Hemophilia is a rare disorder in which your blood doesn't clot normally because it lacks sufficient blood-clotting proteins (clotting factors). If you have hemophilia, you may bleed for a longer time after an injury than you would if your blood clotted normally.
The major types of this condition are hemophilia A (also known as classic hemophilia or factor VIII deficiency) and hemophilia B (also known as Christmas disease or factor IX deficiency). Although the two types have very similar signs and symptoms, they are caused by mutations in different genes. People with an unusual form of hemophilia B, known as hemophilia B Leyden, experience episodes of excessive bleeding in childhood but have few bleeding problems after puberty.
SIGNS & SYMPTOMS
Signs and symptoms of hemophilia vary, depending on your level of clotting factors. If your clotting-factor level is mildly reduced, you may bleed only after surgery or trauma. If your deficiency is severe, you may experience spontaneous bleeding. Signs and symptoms of spontaneous bleeding include:
- Unexplained and excessive bleeding from cuts or injuries, or after surgery or dental procedures
- Many large or deep bruises
- Unusual bleeding after vaccinations
- Pain, swelling or tightness in your joints
- Blood in your urine or stool
- Nosebleeds without a known cause
- In infants, unexplained irritability
Complications of hemophilia may include:
- Deep internal bleeding. Bleeding that occurs in deep muscle can cause your limbs to swell. The swelling may press on nerves and lead to numbness or pain.
- Damage to joints. Internal bleeding may also put pressure on your joints, causing severe pain. Left untreated, frequent internal bleeding may cause arthritis or destruction of the joint.
- Adverse reaction to clotting factor treatment. In some people with severe hemophilia, the immune system has a negative reaction to the clotting factors used to treat bleeding. When this happens, the immune system develops proteins (known as inhibitors) that inactivate the clotting factors, making treatment less effective.
Typically, females possess two X-chromosomes, and males have one X and one Y-chromosome. Since the mutations causing the disease are X-linked recessive. A female carrying the defect on one of her X-chromosomes may not be affected by it, as the equivalent dominant allele on her other chromosome should express itself to produce the necessary clotting factors, due to X inactivation. Therefore, heterozygous females are just carriers of this genetic disposition. However, the Y-chromosome in the male has no gene for factors VIII or IX. If the genes responsible for production of factor VIII or factor IX present on a male's X-chromosome are deficient there is no equivalent on the Y-chromosome to cancel it out, so the deficient gene is not masked and the disorder will develop.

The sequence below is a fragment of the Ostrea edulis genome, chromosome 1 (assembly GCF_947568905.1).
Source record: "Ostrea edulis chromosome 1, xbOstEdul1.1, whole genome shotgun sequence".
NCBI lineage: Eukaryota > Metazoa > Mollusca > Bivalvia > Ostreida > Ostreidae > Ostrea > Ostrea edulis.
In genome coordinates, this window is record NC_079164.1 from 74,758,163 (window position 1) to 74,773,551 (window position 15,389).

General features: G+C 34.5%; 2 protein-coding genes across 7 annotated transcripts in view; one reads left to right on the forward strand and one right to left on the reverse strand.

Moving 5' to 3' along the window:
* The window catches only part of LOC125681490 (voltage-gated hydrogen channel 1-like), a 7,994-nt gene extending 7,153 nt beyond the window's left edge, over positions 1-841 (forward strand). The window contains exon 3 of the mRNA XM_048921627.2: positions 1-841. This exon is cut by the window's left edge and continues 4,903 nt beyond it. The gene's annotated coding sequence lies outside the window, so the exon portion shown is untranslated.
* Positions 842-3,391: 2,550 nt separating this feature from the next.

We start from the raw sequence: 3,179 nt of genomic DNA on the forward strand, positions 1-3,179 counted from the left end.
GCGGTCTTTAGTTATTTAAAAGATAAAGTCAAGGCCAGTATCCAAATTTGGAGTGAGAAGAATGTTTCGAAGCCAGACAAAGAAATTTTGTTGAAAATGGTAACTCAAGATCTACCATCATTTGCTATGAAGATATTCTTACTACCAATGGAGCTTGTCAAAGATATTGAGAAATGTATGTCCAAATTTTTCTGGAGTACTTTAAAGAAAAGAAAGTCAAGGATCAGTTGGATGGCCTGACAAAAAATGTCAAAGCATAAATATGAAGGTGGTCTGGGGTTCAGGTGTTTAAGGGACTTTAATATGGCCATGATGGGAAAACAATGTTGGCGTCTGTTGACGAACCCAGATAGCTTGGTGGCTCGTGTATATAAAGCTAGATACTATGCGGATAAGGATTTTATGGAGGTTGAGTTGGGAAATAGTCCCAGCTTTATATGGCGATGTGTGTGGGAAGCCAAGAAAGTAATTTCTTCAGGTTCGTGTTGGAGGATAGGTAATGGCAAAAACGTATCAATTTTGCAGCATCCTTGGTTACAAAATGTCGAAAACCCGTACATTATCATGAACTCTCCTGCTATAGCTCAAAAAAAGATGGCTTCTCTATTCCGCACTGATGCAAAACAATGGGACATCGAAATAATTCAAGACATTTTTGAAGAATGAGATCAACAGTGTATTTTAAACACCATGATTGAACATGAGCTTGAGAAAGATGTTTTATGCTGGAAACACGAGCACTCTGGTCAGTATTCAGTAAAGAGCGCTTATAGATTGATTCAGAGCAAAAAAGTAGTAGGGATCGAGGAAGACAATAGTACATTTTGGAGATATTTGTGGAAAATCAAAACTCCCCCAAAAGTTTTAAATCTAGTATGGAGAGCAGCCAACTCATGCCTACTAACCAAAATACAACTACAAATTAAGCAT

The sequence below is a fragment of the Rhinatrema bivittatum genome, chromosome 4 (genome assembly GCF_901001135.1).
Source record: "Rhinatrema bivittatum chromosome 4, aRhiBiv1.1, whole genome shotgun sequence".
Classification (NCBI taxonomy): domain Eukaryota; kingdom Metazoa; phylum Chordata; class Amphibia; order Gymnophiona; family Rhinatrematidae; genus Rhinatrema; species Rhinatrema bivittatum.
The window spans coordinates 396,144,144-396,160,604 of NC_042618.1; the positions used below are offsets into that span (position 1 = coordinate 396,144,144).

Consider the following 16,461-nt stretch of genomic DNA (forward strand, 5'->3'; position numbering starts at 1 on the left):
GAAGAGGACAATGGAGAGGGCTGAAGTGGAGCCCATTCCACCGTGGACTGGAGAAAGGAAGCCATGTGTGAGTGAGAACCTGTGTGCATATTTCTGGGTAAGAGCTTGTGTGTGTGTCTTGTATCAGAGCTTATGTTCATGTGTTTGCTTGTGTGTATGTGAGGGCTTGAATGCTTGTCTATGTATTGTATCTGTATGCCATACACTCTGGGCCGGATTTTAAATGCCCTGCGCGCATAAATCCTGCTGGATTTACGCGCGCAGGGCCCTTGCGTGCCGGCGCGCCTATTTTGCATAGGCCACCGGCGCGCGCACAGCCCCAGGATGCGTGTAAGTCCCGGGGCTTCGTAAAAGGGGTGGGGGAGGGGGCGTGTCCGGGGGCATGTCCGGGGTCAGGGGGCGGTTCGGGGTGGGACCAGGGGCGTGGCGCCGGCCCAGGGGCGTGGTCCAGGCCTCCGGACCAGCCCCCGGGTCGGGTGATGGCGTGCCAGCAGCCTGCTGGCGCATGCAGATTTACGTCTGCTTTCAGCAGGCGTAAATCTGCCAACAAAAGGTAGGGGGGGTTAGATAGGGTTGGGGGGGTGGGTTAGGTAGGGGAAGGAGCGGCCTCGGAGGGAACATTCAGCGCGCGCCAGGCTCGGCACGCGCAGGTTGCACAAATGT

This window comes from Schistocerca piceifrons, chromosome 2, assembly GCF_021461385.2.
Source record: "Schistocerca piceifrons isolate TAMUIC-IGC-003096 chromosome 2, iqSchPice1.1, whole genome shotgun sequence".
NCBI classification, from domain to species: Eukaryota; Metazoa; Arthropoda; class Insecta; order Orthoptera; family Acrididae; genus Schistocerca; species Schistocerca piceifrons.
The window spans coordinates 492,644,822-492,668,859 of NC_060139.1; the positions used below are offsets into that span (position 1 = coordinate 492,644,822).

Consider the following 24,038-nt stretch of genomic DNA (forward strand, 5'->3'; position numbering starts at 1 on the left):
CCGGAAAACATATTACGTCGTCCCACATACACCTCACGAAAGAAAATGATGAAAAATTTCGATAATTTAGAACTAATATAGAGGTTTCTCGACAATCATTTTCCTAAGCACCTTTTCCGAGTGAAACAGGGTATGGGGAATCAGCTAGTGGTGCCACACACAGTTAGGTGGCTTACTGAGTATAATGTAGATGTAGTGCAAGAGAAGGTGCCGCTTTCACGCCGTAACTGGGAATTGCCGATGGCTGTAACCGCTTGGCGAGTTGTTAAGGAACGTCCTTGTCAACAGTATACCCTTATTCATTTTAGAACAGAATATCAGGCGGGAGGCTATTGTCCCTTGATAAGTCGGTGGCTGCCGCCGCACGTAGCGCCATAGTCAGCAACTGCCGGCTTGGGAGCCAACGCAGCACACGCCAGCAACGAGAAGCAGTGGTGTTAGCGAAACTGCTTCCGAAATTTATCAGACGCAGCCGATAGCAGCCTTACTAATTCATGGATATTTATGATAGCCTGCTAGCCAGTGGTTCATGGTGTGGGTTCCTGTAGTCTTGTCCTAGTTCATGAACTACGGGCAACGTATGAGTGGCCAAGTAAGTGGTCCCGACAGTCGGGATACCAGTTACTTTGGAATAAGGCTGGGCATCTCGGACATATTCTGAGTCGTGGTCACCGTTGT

A mother who is a carrier, has a 50% chance of passing the faulty X-chromosome to her daughter, while an affected father will always pass on the affected gene to his daughters. A son cannot inherit the defective gene from his father. If a female gives birth to a hemophiliac son, either the female is a carrier for the blood disorder or the hemophilia was the result of a spontaneous mutation. If a male is afflicted with the disease and has children with a female who is not a carrier, his daughters will be carriers of hemophilia. His sons, however, will not be affected with the disease. The disease is X-linked and the father cannot pass hemophilia through the Y-chromosome. Males with the disorder are then no more likely to pass on the gene to their children than carrier females, though all daughters they sire will be carriers and all sons they father will not have hemophilia (unless the mother is a carrier).
There are numerous different mutations which cause each type of hemophilia. Due to differences in changes to the genes involved, people with hemophilia often have some level of active clotting factor. Individuals with less than 1% active factor are classified as having severe hemophilia, those with 1-5% active factor have moderate hemophilia, and those with mild hemophilia have between 5-40% of normal levels of active clotting factor.
Hemophilia can be diagnosed before, during or after birth if there is a family history of the condition. Several options are available to parents. If there is no family history of hemophilia, it is usually only diagnosed when a child begins to walk or crawl. They may experience joint bleeds or easy bruising. Mild hemophilia may only be discovered later, usually after an injury or a dental or surgical procedure.
Clotting factors are usually not needed in mild hemophilia. In moderate hemophilia clotting factors are typically only needed when bleeding occurs or to prevent bleeding with certain events. In severe hemophilia preventive use is often recommended two or three times a week and may continue for life. Rapid treatment of bleeding episodes decreases damage to the body.
Like most aspects of the disorder, life expectancy varies with severity and adequate treatment. People with severe hemophilia who don't receive adequate, modern treatment have greatly shortened lifespans and often do not reach maturity. Prior to the 1960s when effective treatment became available, average life expectancy was only 11 years. By the 1980s the life span of the average hemophiliac receiving appropriate treatment was 50–60 years. Today with appropriate treatment, males with hemophilia typically have a near normal quality of life with an average lifespan approximately 10 years shorter than an unaffected male.